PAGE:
3. Write summary products to support the scaling
4. Formalise light-touch governance.
What Makes Your Project Innovative?
SKYrooms is unique in developing iconic spaces as the prompt to convene, equip and inspire people to innovate. By seeking out outstanding locations with impressive architecture, SKYrooms leverages spaces with great value but minimal cost and that are within the gift of the government estate. Influencing behaviour through design rather than guidance SKYrooms uses design cues to guide behaviours rather than written instructions. A network of innovation spaces Rather than “an innovation room”, SKYrooms is unique in creating a network of spaces.
The core model draws on reciprocity of hosting other organisations or being invited by them in an inspiring space enables the cross-pollination of ideas across disciplines and sectors. Actively collaborating across sectors Rather than just engaging across central government, SKYrooms is actively engaging across sectors and internationally. The aim is that, by working together, organisations will understand each other better, can collaborate and share best practice better. Most importantly, the trust forged through relationships can overcome silos and underpin a culture of openness in policy-making. Leveraging government assets in a new way SKYrooms has leveraged the asset of the government estate in a new way - principally by transforming exceptional spaces as sites and brokering reciprocity between sites, so each can use the other’s SKYroom sites to save on awayday costs. New in implementation Delivered with no direct implementation budget With no direct implementation budget, funding came from partnering with relevant policy teams; and with 1 full time employee, the delivery team was drawn from contributions from people at every level, often in their discretionary time. Grassroots innovation, delivered and scaling In the hierarchy of government, SKYrooms is unusual as it is a grassroots innovation, pitched to the Cabinet Office Accelerator with no formal mandate. It is the first to have launched and is a rare example of grassroots innovation being scaled in the public sector.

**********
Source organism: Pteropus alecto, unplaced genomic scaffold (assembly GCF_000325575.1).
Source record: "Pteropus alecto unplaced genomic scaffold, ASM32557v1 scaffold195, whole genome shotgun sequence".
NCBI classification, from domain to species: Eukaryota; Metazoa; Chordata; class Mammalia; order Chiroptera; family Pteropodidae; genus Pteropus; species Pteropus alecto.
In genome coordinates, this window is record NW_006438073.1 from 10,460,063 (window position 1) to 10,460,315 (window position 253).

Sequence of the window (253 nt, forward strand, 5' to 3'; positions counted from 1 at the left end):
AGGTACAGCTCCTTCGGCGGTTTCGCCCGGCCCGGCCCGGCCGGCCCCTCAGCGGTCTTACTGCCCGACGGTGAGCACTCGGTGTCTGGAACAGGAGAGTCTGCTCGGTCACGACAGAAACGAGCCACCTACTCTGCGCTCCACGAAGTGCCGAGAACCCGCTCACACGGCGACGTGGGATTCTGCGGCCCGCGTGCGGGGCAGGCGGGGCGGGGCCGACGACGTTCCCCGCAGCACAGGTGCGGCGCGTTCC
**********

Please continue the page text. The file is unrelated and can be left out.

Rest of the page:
What is the current status of your innovation?
In 2014, Rupert discussed his proposal for an innovation space in the tower room with Dr Andrea Siodmok, who had recently joined to lead Policy Lab. Despite much support there was no obvious mechanism to implement the proposal. In Autumn 2015, Rupert’s thinking was cemented by his Cambridge Policy Fellowship, where his main findings were:
• That, if entrepreneurialism is the pursuit of opportunity beyond resources controlled, the core principles could be applied in the public sector
• That innovation flourishes in an ecosystem
• That new (inherently risky) initiatives are best developed in a safe environment and then scaled
• That though the focus is typically on product innovation, systems innovation has a more profound reach across the organisation.
The implementation mechanism came when Chief Executive of the Civil Service launched the Cabinet Office Accelerator programme in December 2015. Having passed the Accelerator first round and with Dr Siodmok as mentor, Rupert brokered partnerships with IDEO and Professor Kursty Groves and developed the proposal secured the unanimous support of the Accelerator panel. Joining Policy Lab, Rupert developed the proposal working closely with the Government Property Unit Scoping sites and securing agreement to use the HM Treasury Tower Room. Through visiting other sites, discussions with experts and a workshop with IDEO and Professor Groves, Rupert developed the key components for the programme and worked with the HM Treasury estates team to make this happen. This was a significant point in the process as the programme moved from idea to implementation with the constraints this brought, in terms of resource, time and regulation.